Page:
Mishkan: Our Vision for a World of Righteousness and Justice

RELEASE DATE: January 20, 2021

COVID-19 has laid bare all the cracks in our world, all the ways in which we have failed to take care of God’s creation and of each other. Our country, and our world, stands on a foundation of injustice that maintains power and wealth for a small few, while trampling on the rights and the wellbeing of the many. Racism, sexism, classism, xenophobia, antisemitism, ableism, homophobia, transphobia, and other prejudices are built into the very fabric of our society. Violent manifestations of white supremacy have entered the mainstream, most recently with the insurrectionist riot at the U.S. Capitol, incited by the former President and actively or tacitly supported by too many Members of Congress and other leaders. 

It is time to replace the systems of injustice with systems of righteousness.

God commanded the Israelites to build the Mishkan (movable sanctuary) in the desert as a microcosm of the world, crafted by human hands with the guidance of Torah and divine love. We call for building a new world together, inspired by the Mishkan, that includes:

An open doorway, screened but not gated, which served as a gathering place to conduct public business. This doorway calls us to reopen all the doors our society has slammed shut in recent years, welcoming those the outgoing administration demonized as outsiders and even rethinking on a grand scale who belongs “outside.” This work starts with rebuilding the immigration system in order to provide refugees and asylum seekers the safe haven our laws and our history promise. It includes ending immigrant detention, deportation, and family separation, as well as taking responsibility for the children left orphaned by those policies. It also means an end to mass incarceration and the establishment of a criminal legal system based on teshuvah (returning to one’s best self), that treats all people equally, regardless of race or class, and that respects the dignity and human rights of both perpetrators and victims.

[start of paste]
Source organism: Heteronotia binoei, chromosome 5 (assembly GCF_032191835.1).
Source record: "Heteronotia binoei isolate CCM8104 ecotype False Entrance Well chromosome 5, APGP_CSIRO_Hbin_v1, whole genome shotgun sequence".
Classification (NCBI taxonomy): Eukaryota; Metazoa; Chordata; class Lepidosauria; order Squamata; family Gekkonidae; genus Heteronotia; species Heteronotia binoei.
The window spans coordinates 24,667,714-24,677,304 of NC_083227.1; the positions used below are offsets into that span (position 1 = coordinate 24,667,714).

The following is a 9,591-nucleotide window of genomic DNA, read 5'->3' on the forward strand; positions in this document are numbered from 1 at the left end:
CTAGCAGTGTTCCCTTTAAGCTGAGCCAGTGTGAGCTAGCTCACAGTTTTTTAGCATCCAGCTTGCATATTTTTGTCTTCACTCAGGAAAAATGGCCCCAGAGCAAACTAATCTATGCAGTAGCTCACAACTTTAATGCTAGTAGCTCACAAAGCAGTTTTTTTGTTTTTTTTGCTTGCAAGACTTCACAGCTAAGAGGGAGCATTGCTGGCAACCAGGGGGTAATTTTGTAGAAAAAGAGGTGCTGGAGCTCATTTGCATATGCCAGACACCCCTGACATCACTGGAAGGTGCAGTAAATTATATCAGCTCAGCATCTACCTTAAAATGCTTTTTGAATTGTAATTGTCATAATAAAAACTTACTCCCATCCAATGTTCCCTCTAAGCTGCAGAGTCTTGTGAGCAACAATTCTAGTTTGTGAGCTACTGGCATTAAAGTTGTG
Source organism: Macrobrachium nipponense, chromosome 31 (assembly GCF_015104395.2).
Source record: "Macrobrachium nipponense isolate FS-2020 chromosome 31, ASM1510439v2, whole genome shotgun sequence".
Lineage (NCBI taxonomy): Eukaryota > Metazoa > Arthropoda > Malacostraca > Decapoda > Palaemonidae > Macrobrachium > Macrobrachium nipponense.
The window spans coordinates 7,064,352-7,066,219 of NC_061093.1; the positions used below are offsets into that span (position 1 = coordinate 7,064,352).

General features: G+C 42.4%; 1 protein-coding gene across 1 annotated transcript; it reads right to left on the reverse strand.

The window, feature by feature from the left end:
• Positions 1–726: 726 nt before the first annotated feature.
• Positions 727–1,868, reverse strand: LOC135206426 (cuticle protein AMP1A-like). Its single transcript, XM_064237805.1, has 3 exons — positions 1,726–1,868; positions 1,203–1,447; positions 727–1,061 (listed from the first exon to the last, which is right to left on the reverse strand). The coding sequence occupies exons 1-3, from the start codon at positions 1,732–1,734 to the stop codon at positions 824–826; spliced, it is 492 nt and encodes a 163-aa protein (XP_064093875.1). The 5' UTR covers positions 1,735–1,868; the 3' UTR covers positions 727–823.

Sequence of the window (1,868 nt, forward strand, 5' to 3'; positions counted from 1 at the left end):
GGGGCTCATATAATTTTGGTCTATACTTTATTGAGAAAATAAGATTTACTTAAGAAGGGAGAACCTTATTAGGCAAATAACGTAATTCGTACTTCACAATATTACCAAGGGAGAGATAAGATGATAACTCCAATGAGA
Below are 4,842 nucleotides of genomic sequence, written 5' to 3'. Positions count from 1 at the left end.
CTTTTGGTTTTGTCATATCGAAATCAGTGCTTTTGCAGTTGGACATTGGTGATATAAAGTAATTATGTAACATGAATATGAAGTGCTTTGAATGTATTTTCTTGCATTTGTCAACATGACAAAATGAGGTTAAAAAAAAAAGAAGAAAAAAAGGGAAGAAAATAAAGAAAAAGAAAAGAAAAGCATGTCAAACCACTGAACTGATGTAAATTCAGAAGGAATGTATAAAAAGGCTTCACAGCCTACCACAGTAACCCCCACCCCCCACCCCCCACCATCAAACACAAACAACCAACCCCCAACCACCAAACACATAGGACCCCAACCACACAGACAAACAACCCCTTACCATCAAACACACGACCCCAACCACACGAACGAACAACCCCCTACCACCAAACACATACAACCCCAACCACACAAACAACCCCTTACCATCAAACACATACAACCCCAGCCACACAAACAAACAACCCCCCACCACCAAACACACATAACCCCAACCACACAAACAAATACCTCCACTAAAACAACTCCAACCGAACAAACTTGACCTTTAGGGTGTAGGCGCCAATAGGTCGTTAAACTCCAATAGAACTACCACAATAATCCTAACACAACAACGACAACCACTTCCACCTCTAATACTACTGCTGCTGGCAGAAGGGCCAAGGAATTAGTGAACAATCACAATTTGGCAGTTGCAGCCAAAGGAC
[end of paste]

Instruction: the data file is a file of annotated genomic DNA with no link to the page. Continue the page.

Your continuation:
The altar, where priests would offer sacrifices on behalf of the entire community. The bakers who prepared bread for the altar carried out the first labor strike recorded in Jewish text (Talmud Yoma 38a), and so the altar represents economic justice and work with dignity. This includes fair wages, pay equity, the right to unionize, safe work environments, and a robust social safety net. Additionally, today’s economic system cannot be fully just until it acknowledges and compensates for past injustices. The racial wealth gap of today rests on generations of unpaid labor and outright theft. Therefore, a world of true economic justice must include reparations for generations of racial injustice and violence against both Black and Indigenous Americans.

The washbasin, a reminder of the interconnection of all waters, represents the massive investment needed in addressing climate change, which threatens all human life but disproportionately harms the vulnerable and marginalized.

The tent covering, representing shelter, for a commitment to the health and safety of all people, including universal health care, fair housing and access to nutritious food, smart gun legislation that prevents the violence that takes too many lives, an end to state violence against predominantly BIPOC (Black, Indigenous, and People of Color) communities, and the establishment of systems that protect all of us from harm, rather than using police to protect some members of society from others. 

The table for thebread of presence,” a table for us all, for ensuring and rebuilding democracy, including an end to voter suppression, especially in communities of color; election reforms including automatic registration and universal voting by mail; ironclad privacy protections against surveillance by both government and big data companies; and a categorical rejection of hate groups and the prejudice that they spread, including white nationalism, Christian fundamentalism, Islamophobia, and antisemitism.

The menorah, representing illumination, for a renewed investment in education and science, including government policies based in facts and expertise and an equitable and well-funded school system that enables every child to become an informed and active citizen, and for a free and independent press that keeps the public informed and holds political leaders accountable.

When we build these structures of righteousness together, we will find ourselves at the parochet, the curtain before the Holy of Holies, prepared to approach the seat of God’s glory on Earth.

The Kedushat Levi (Rabbi Levi Yitzchak of Berdichev, Chasidic master, 1740-1809) wrote, “In creating the world, God left over some of the creative energy, putting a limit on Creation in order to leave room for the righteous yet to come to be creative as well… So too with the building of the Mishkan…they left room for the righteous and the wise in every generation…to continue the building and add of their own mind.” (Exodus 36:7)

We have left the depths of Mitzrayim, the narrowest of places. But liberation is not complete. Now, it is our turn to take on the divine task of building a new world of righteousness and justice.